The constellations can reveal more about our thinking.  Modern astronomy is able to tell us the precise relationships that the stars within a given constellation have with one another.  For example, one science writer explains, “With one exception, all of the main stars in Orion are bright young blue giants or supergiants, ranging in distance from Bellatrix (243 light-years) to Alnilam (1,359 light-years). The Orion Nebula is farther away than any of the naked eye stars at a distance of about 1,600 light-years. One light-year is the distance light travels in a single year, about 6 trillion miles (10 trillion kilometers).”  This means that Bellatrix and Alnilam are more than 6.0 x 1012 miles away from one another.  It could be stated that these two stars do not have any causal relationship between them, though they are grouped together because of their “line-of-sight” position in the sky as seen from the face of the earth. So, not only do we, in creating constellations, impose an intelligible framework on the night sky, but in doing so we group individual objects together that have no real connection to one another.

What does this discussion about constellations have to do with neo-Darwinian natural history?  A lot actually. Arguably, when trying to reconstruct a narrative of the history of life, we are in a similar position to the ancients looking up at the night sky.  That is, we are surveying a data set that, of itself, is practically unintelligible. Michael J. Benton and David A.T. Harper, in their book Introduction to Paleobiology and the Fossil Record write, “On a bad day, it is easy to despair of ever really understanding the history of life because the fossils we have to hand are such a small remnant of what once existed.”

It is like having an ancient mosaic that spans a city block where only, say, 10-15% of the tiles remain.  There may be certain sections that are better preserved than others, but reconstructing the mosaic in its entirety would take a fair amount of guesswork. This is the position of neo-Darwinian theory as it surveys what has been chance preserved by geologic time.

So what does the neo-Darwinist do?  The same thing the ancient astronomers did, he picks out some discernible patterns and imposes a conceptual framework on the data that makes it intelligible.  In conferring intelligibility on the data set, he inevitably groups individuals together that have no real connection with one another (e.g. Bellatrix and Alnilam), and this is the story that emerges from the Darwinian reconstruction: from one ultimate common ancestor all biodiversity comes and the fossil record can be reconstructed sufficiently to display this genealogical relationship of lower to higher species.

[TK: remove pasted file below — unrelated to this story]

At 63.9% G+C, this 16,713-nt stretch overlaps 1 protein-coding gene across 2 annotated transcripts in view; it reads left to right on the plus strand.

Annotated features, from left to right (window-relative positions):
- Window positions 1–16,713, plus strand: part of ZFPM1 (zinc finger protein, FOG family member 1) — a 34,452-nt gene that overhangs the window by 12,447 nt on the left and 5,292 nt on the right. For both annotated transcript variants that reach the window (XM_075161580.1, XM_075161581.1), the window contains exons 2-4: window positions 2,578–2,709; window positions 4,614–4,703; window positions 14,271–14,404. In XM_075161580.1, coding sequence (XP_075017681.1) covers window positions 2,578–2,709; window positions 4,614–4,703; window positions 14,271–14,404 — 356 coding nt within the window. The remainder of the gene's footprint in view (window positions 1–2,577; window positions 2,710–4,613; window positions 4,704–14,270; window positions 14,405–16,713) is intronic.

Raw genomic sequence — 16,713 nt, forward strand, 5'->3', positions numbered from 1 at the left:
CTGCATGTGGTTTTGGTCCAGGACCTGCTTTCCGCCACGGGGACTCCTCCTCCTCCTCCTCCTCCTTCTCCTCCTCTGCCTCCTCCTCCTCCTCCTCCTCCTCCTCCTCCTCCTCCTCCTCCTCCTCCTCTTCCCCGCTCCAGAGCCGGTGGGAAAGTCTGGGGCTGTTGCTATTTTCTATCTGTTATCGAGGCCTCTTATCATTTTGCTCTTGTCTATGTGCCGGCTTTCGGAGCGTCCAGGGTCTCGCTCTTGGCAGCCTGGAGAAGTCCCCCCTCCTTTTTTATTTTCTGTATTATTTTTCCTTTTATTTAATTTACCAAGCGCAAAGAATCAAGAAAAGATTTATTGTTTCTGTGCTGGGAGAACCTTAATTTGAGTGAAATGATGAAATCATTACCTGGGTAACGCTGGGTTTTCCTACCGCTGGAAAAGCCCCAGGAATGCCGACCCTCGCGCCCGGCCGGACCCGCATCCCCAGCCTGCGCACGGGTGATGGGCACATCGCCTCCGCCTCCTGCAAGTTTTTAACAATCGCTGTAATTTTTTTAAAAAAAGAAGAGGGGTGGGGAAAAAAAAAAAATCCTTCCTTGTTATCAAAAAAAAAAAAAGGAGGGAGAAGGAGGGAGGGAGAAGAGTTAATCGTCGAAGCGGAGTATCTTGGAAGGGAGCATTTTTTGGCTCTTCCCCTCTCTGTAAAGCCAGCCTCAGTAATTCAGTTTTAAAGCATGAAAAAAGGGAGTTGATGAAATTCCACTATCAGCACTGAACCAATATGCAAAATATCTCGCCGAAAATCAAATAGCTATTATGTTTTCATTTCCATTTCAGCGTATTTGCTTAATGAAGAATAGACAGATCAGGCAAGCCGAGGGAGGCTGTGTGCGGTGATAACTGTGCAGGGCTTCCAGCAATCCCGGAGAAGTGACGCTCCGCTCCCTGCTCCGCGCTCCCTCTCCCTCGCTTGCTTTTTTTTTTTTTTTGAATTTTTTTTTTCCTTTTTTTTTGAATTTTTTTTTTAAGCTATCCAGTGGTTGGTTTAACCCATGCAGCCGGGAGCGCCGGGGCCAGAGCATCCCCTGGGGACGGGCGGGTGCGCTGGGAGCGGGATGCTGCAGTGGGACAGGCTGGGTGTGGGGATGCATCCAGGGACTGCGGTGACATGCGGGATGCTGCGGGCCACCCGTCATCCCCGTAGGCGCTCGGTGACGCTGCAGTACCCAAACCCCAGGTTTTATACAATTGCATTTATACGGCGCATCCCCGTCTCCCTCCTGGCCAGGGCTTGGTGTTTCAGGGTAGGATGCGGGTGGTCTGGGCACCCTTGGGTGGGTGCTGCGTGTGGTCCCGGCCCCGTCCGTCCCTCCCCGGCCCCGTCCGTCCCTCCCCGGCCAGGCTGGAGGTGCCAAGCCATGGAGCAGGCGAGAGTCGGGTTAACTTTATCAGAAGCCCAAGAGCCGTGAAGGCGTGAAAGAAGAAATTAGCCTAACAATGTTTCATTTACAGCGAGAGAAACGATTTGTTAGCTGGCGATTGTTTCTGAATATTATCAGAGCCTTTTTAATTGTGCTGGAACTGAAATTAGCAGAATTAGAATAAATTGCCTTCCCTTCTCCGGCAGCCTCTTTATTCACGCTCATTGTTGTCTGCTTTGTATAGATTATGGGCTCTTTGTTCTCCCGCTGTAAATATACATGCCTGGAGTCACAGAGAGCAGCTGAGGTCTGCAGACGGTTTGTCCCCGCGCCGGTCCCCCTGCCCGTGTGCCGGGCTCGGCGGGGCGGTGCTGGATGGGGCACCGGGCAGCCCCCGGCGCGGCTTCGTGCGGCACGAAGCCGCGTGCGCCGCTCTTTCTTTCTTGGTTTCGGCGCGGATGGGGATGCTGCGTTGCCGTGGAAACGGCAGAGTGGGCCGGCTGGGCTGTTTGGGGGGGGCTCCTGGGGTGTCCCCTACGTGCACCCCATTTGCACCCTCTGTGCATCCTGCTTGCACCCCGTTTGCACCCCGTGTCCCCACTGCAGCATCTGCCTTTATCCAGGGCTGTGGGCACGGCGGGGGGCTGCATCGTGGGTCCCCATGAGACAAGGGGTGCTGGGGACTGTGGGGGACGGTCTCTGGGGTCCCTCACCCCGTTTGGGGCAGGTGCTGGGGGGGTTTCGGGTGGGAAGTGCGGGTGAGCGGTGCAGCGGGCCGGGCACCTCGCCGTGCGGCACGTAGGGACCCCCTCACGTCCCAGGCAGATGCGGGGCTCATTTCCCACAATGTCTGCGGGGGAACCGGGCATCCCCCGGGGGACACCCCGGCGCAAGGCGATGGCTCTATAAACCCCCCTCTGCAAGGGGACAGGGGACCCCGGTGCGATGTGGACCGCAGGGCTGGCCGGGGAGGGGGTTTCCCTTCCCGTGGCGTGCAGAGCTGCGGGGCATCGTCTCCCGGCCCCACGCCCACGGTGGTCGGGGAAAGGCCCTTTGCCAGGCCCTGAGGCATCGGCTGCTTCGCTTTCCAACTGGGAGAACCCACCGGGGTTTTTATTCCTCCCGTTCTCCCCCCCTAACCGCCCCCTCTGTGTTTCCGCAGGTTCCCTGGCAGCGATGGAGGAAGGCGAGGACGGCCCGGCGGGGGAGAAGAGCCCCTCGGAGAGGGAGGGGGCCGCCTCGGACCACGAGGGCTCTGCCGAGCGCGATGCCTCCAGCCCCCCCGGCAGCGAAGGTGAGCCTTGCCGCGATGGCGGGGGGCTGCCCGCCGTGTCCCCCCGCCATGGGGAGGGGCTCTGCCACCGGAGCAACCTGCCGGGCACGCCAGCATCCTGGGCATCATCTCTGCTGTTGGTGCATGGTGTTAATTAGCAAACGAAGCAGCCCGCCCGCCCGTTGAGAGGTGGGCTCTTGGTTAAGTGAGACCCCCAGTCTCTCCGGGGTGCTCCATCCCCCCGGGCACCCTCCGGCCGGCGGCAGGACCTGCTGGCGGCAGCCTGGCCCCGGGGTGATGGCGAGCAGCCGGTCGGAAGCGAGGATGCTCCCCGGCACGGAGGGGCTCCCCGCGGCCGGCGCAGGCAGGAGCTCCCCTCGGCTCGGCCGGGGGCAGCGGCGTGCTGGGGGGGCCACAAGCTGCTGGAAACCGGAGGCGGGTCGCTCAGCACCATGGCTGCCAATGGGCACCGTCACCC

The question remains: But is the story true? I don’t think so, and neither, apparently does Thomas Nagel.  Looking down into the earth to reconstruct natural history we have individual objects placed in ancestor-descendant relationships with one another that are really separated from one another by millions of years of organic growth and change, along with a shifting environment.  To say that one particular object is the ancestor to another particular object who is its descendent is akin to placing two stars in a causal relationship that are actually spatially removed from one another by trillions of miles. The neo-Darwinian reconstruction takes this geologic “line-of-sight” as an indication of genealogical relationship, but it only indicates this once the Darwinian conceptual framework is in place.  Sounds like a lot of guesswork to me; too much for me to be overly impressed with scientific standing of such a theory.

And so with these two analogies in place I have made a case for: 1) philosophy’s legitimate contribution to the way we think about the world, and 2) Nagel’s “common sense incredulity” regarding neo-Darwinian theory.  It is obvious that those enamored with the neo-Darwinian narrative are unaware that they are conferring intelligibility on the data set or that this entails illicit causal relationships.  This is the blindness of looking at the data through the lens of a given paradigm.  The next time you are feeling overwhelmed with anti-religious neo-Darwinian rhetoric, remember the analogy with the constellations, look to the heavens, and say to yourself, “Father forgive them, they know not what they do.”

1Thomas Nagel, Mind and Cosmos (Oxford, Oxford University Press, 2012).

2Michael J. Benton and David A.T. Harper, Introduction to Paleobiology and the Fossil Record, (Oxford, Wiley-Blackwell, 2009).